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Saturday, December 28, 2002

The Rockford Files-It was interesting to get a third look at Rockford; I had been here pre-engagement to visit my now-grandma-in-law Labor Day 2001 and then last Christmas en route to now-sister-in-law Michelle's wedding in metro St. Louis on the 27th (belated happy anniversary, Michelle and Uli). It's been two days of hanging out with the ladies of the clan, Eileen's mom, aunts and Grandma. It's been a largely testosterone-free zone, as the male relatives tend to either stay home or (a la uncle Jack) nap through the gabfests. Eileen's mom's up from Texas and her aunt Alicia's down from Wisconsin, meeting up with an aunt and uncle that live in metro Rockford. Her dad didn't make it up; two weddings ate into his vacation time. Grandma, Eileen, her mom and her aunts are in Old Girl Reunion mode. The laptop has come in handy. The "what do I do in a strange house at 5AM" feeling was replaced by blogging on my laptop, and I have made a strategic retreat to Madden 2003 (a Christmas gift) have made things bearable when I get peopled out. The sociologist and developmental economist come along for the ride even on pleasure trips, and looking at another old factory town confirms some basic trends. In many ways, Rockford feels a lot like Saginaw with a touch of Flint as a declining factory down that hasn't totally died. The development patterns stay roughly the same. The old stuff stays around and is underutilized, while new development goes to the edge of town. Downtowns don't die, they become low rent until they start to get trendy and gentrified. The old highways are just as useful when the Interstate comes through; route 2 south to Byron (I kid not, check the map) was a pretty but December-stark drive along the Rock River. The 60s-era department store building (Bergner's screamed early-mid 60s brick) still carries about the same stuff it did as a kid, adjusted for fashion trends. The old strip mall buildings still work, even if the rent goes down and boutiques turn into dollar stores and check-cashing emporiums. The old timers grumble about minorities moving in and the bilingual signs in certain parts of town. The nice family subdivisions of the 60s, like where my grandma-in-law lives, become the low-end starter house of the 00s (any candidate of how to pronounce "00s"-I've yet to hear a consensus develop, "oughts" is my candidate). There's nothing wrong with these starter houses except they're smaller; they might lack a spot for a "family room" (when you have two rooms of couches and chairs, why do we call the place were everyone hangs out the "family room" and the fancy sitting room the "living room" when no one lives in the living room anymore?)or a nice dining room, but the three-bedroom, kitchen and living room with dining room corner 60s subdivision house still works for a lot of people. For the nice new homes, families wind up either moving into new subdivisions on the edge of town or into exurban subdivisions in the middle of an old field a few miles out of town or on the edge of an small farm town just up the road that didn't used to be a suburb. My sister's house in Freeland fits the latter; it's turned into an exurb of Midland (where they go to church and our parents live) and Saginaw (where brother-in-law Matt works). So does Eileen's Uncle John's house that we visited, on the outskirts of Byron, halfway between John's mechanic's job on I-39 and Aunt Cathy's nursing job in Rockford. You get bigger rooms, higher ceilings, a fourth or fifth bedroom to turn into a Grandma room or a den or a sewing room. The bigger houses are nice, but I wonder if they are worth double the price of the basic home. We all want newer and bigger and nicer, but there should be some way short of anti-sprawl laws to allow better use of existing land and buildings. Environmental concerns make brownfield (old factor) redevelopment difficult, while the smaller houses will go wanting until prices or gentrification or declining crime rates (more a factor in big cities than medium-sized ones, where commuting time starts to make the inner-city attractive) makes them attractive to young families.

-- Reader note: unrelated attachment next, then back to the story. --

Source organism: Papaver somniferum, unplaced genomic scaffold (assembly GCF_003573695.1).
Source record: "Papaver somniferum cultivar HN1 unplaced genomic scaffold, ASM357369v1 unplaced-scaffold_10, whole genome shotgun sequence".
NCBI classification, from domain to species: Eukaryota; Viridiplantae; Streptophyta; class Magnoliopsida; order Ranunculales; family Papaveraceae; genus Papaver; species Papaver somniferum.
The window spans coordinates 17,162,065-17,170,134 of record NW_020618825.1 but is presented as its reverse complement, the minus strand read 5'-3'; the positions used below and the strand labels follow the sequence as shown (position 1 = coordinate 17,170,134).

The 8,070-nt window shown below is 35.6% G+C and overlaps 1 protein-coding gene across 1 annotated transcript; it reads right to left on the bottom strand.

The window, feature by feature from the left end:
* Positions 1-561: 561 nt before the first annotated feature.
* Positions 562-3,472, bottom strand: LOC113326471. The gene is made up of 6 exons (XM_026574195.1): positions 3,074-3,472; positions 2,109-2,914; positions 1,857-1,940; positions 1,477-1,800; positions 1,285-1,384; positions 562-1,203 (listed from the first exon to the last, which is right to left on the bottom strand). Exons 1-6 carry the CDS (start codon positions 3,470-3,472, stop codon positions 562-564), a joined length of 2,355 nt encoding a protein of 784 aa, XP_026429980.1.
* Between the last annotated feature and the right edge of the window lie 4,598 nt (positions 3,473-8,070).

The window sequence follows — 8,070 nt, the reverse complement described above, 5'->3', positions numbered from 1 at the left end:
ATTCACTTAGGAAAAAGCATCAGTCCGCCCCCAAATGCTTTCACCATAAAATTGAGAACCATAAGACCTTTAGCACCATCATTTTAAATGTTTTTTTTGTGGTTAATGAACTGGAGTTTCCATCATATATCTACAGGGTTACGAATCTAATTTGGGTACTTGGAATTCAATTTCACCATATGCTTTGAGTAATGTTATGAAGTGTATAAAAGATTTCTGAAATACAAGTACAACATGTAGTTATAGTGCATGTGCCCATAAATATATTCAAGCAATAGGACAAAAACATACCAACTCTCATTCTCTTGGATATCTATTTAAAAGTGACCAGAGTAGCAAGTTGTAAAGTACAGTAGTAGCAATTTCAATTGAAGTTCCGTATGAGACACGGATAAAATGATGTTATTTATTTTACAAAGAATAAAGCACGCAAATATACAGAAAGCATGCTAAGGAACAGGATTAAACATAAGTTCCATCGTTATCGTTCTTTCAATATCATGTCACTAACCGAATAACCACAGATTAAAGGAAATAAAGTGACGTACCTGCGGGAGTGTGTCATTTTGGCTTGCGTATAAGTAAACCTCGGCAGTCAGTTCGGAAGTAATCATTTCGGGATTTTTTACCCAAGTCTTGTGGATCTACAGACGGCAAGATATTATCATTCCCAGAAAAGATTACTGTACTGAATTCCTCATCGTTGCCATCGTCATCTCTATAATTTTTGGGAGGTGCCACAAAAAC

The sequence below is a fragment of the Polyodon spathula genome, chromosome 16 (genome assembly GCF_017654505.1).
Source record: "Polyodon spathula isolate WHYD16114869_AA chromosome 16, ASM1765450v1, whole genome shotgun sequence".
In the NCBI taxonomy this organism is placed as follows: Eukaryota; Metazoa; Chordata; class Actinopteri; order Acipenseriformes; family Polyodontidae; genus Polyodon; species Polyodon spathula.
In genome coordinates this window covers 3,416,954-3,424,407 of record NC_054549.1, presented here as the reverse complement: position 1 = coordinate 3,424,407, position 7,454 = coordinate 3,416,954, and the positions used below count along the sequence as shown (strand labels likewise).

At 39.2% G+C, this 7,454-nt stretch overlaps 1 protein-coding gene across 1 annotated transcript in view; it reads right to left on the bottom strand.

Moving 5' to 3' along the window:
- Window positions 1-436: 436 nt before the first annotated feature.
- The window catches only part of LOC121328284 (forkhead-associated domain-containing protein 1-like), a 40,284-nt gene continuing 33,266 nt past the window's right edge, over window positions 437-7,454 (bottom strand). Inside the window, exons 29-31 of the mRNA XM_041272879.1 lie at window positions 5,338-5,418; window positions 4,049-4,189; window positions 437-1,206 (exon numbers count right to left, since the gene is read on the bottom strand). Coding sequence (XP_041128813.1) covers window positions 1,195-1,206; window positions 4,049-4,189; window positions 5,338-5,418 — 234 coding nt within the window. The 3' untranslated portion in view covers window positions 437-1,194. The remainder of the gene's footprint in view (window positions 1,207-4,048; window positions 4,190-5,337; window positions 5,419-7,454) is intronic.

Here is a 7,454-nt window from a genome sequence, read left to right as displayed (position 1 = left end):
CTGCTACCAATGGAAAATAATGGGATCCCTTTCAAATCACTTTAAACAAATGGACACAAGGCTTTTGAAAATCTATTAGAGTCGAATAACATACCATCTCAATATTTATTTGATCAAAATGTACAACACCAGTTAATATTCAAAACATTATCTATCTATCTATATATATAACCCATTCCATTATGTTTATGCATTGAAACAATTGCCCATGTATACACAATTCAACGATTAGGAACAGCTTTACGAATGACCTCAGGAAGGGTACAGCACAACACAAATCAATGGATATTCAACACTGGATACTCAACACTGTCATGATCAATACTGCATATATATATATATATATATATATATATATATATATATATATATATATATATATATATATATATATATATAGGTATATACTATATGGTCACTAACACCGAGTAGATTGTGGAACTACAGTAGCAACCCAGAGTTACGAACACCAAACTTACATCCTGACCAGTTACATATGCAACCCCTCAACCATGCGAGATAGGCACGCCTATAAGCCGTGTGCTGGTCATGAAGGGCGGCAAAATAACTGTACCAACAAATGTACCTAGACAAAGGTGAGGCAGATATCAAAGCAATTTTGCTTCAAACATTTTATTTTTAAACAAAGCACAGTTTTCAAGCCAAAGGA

Edifier du Jour Luke 2:41-52(NASB)
41 Now His parents went to Jerusalem every year at the Feast of the Passover. 42 And when He became twelve, they went up there according to the custom of the Feast; 43 and as they were returning, after spending the full number of days, the boy Jesus stayed behind in Jerusalem. But His parents were unaware of it, 44 but supposed Him to be in the caravan, and went a day's journey; and they began looking for Him among their relatives and acquaintances. 45 When they did not find Him, they returned to Jerusalem looking for Him. 46 Then, after three days they found Him in the temple, sitting in the midst of the teachers, both listening to them and asking them questions. 47 And all who heard Him were amazed at His understanding and His answers. 48 When they saw Him, they were astonished; and His mother said to Him, "Son, why have You treated us this way? Behold, Your father and I have been anxiously looking for You." 49 And He said to them, "Why is it that you were looking for Me? Did you not know that I had to be in My Father's house?" 50 But they did not understand the statement which He had made to them. 51 And He went down with them and came to Nazareth, and He continued in subjection to them; and His mother treasured all these things in her heart. 52 And Jesus kept increasing in wisdom and stature, and in favor with God and men.